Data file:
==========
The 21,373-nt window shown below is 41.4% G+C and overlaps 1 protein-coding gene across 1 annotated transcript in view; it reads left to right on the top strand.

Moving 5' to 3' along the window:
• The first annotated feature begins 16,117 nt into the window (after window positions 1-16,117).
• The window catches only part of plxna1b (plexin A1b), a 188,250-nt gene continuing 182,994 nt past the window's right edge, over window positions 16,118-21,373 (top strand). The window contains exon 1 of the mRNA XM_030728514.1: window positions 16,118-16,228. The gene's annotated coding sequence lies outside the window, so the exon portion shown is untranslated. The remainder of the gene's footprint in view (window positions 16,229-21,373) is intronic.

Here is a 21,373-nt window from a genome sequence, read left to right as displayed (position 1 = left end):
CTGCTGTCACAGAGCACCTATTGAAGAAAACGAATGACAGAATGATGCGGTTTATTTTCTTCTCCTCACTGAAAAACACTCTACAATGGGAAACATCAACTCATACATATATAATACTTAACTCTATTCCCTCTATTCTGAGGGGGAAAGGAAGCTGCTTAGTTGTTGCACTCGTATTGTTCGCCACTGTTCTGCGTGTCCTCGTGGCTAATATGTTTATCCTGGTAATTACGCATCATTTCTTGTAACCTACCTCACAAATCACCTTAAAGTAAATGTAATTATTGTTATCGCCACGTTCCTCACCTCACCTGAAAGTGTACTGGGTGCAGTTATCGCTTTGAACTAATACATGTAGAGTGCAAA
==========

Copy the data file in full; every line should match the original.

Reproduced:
The 21,373-nt window shown below is 41.4% G+C and overlaps 1 protein-coding gene across 1 annotated transcript in view; it reads left to right on the top strand.

Moving 5' to 3' along the window:
• The first annotated feature begins 16,117 nt into the window (after window positions 1-16,117).
• The window catches only part of plxna1b (plexin A1b), a 188,250-nt gene continuing 182,994 nt past the window's right edge, over window positions 16,118-21,373 (top strand). The window contains exon 1 of the mRNA XM_030728514.1: window positions 16,118-16,228. The gene's annotated coding sequence lies outside the window, so the exon portion shown is untranslated. The remainder of the gene's footprint in view (window positions 16,229-21,373) is intronic.

Here is a 21,373-nt window from a genome sequence, read left to right as displayed (position 1 = left end):
CTGCTGTCACAGAGCACCTATTGAAGAAAACGAATGACAGAATGATGCGGTTTATTTTCTTCTCCTCACTGAAAAACACTCTACAATGGGAAACATCAACTCATACATATATAATACTTAACTCTATTCCCTCTATTCTGAGGGGGAAAGGAAGCTGCTTAGTTGTTGCACTCGTATTGTTCGCCACTGTTCTGCGTGTCCTCGTGGCTAATATGTTTATCCTGGTAATTACGCATCATTTCTTGTAACCTACCTCACAAATCACCTTAAAGTAAATGTAATTATTGTTATCGCCACGTTCCTCACCTCACCTGAAAGTGTACTGGGTGCAGTTATCGCTTTGAACTAATACATGTAGAGTGCAAA